The Single Sentence I Use to Be More Mindful

An alternative to a traditional meditation practice

Colin Matson
4 min readApr 22, 2022


A stack of rocks balanced on the beach
Photo By Thomas Rey at Unsplash

I have a bit of a problem: Inside my mind, there is a monkey wearing a silly hat and carrying two enormous cymbals. This monkey enjoys nothing more than to clash the cymbals incessantly. Contrary to the expected sound of ringing metal, these cymbals produce something completely different. These cymbals sound like:

“What am I going to eat later? What does my week at work look like coming up? What should I write about next?”

My mind is constantly bombarding me with thoughts; they can be thoughts about food, work, relationships, activities, or just about anything else. Naturally, I recognized that I could benefit from a meditation practice, so I began attempting to meditate for short periods in the morning immediately after waking up.

I quickly realized that I am absolutely terrible at meditation. When I sit down for one of these sessions, most of the time it feels as if I am setting my mind-monkey loose as usual, except that I am sitting cross-legged with my eyes closed.

This honestly makes the problem even worse: Not only have I failed to restrain my mischievous mind-monkey, but I’ve added a sense of failure to the equation. So now I have my distracted thoughts exacerbated by my frustration.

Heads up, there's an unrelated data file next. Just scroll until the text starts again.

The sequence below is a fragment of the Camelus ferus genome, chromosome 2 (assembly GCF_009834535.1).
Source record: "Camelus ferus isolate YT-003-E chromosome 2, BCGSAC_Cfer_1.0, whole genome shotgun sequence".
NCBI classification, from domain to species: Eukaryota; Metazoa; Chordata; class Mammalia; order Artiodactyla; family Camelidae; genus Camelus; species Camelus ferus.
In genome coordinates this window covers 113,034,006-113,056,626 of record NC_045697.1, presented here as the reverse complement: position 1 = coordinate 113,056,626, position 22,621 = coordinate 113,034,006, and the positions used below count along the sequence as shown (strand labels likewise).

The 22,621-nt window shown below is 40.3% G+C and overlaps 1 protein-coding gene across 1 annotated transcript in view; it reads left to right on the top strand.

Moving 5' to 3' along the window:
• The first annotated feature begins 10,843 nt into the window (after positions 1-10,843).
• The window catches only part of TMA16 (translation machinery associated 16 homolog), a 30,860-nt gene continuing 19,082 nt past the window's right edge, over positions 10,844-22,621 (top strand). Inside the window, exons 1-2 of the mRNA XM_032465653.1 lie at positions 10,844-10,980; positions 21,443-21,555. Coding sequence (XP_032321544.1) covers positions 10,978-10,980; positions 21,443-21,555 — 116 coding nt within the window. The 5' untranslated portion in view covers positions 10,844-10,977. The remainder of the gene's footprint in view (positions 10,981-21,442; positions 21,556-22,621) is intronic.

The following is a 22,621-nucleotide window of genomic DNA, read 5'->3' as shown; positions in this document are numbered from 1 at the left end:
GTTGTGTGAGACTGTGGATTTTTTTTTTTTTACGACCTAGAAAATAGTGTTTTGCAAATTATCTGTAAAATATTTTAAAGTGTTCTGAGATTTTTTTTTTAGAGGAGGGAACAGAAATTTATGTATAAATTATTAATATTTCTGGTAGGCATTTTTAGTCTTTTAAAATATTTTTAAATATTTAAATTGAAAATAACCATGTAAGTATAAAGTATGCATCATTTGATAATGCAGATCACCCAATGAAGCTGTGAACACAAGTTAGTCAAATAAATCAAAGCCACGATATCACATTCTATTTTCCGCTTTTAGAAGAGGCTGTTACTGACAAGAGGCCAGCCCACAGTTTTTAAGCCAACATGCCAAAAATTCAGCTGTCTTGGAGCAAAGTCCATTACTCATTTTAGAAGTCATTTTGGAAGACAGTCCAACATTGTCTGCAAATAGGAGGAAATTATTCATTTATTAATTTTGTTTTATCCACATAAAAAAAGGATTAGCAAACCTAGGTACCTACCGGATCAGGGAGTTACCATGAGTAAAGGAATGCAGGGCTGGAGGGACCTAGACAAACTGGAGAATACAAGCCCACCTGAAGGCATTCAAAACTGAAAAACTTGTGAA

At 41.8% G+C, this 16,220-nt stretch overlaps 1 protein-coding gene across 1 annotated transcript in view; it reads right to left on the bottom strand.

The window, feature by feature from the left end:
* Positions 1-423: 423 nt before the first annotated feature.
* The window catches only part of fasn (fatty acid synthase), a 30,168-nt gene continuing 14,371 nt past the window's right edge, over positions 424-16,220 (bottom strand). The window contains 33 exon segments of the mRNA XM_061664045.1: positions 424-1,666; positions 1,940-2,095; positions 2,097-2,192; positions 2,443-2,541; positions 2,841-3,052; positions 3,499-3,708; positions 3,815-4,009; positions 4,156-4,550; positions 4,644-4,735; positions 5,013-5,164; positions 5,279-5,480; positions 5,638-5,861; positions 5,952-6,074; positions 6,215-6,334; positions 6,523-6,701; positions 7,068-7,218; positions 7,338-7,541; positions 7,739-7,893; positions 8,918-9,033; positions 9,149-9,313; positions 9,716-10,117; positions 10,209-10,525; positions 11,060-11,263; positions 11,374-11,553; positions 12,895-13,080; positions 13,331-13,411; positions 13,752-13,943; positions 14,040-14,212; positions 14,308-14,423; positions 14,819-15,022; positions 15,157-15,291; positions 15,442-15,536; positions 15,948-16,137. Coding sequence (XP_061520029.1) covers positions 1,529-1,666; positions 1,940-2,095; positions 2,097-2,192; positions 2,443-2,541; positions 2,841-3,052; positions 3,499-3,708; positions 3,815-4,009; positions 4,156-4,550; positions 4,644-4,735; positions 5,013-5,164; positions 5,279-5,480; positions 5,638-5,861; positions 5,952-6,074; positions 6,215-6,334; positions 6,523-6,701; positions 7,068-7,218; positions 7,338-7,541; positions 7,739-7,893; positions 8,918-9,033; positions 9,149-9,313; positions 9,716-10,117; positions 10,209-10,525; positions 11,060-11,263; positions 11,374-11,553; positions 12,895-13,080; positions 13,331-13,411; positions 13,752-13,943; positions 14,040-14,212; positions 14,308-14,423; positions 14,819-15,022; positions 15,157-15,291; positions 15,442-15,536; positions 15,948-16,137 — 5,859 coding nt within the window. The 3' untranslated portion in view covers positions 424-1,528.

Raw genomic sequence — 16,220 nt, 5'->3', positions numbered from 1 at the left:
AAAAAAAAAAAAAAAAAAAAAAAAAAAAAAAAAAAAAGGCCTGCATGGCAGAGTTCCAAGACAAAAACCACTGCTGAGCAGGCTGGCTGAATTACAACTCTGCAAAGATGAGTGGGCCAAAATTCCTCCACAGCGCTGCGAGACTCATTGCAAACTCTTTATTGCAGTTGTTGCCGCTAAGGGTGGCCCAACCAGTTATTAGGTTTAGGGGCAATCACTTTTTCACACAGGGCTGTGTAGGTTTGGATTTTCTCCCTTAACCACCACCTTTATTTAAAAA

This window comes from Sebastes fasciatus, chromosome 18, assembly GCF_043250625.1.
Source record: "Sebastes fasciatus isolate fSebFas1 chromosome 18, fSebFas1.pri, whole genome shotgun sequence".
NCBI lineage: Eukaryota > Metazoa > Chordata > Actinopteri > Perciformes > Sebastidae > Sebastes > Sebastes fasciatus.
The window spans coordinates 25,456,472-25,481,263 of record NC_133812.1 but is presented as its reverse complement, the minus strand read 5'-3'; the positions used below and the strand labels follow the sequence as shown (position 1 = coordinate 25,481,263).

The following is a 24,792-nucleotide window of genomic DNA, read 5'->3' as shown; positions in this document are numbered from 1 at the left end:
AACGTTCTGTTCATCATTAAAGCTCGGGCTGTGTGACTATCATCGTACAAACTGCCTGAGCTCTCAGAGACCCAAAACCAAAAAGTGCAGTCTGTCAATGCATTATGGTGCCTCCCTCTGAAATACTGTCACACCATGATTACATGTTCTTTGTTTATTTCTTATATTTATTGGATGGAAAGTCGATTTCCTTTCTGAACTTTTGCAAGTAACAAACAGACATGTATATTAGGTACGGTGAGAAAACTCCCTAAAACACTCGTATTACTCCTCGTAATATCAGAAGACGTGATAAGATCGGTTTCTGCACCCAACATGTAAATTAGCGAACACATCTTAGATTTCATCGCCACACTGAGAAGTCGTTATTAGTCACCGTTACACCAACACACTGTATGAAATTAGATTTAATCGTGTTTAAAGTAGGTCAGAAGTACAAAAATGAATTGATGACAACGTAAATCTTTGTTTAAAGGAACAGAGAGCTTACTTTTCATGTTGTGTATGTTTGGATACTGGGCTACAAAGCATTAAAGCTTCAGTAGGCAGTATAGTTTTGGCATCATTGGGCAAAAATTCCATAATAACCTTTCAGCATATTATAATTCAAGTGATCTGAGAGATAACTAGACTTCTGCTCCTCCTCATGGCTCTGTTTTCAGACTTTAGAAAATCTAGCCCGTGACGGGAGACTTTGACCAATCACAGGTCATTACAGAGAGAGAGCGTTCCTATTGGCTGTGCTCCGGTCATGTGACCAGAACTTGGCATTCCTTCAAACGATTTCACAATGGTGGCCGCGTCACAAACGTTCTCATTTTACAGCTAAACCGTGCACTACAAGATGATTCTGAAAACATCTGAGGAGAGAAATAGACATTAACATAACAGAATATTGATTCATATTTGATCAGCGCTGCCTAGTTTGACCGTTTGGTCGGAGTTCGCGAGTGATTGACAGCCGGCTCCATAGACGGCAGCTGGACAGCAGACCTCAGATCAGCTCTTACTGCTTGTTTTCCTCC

I think this is a problem that is not unique to me — many folks associate “mindfulness” with the act of literally sitting down and meditating like a Buddhist Monk. Many of these folks, like me, find this direct approach very challenging and frustrating. However, this is not the only route to mindfulness.

How to Meditate (for terrible meditators)

During a podcast where he was promoting his book “Stillness Is The Key”, the author Ryan Holiday talked about how he doesn’t traditionally meditate but incorporates mindfulness or “stillness” into organic moments in his life.

This process is a much better option for people who struggle with the traditional approach to meditation. Throughout your day, stop and take a moment to slow down and immerse yourself in what you’re doing. This can happen when you’re just sitting and enjoying a view, cooking, reading…



Colin Matson

I write about health, mindset, and self-improvement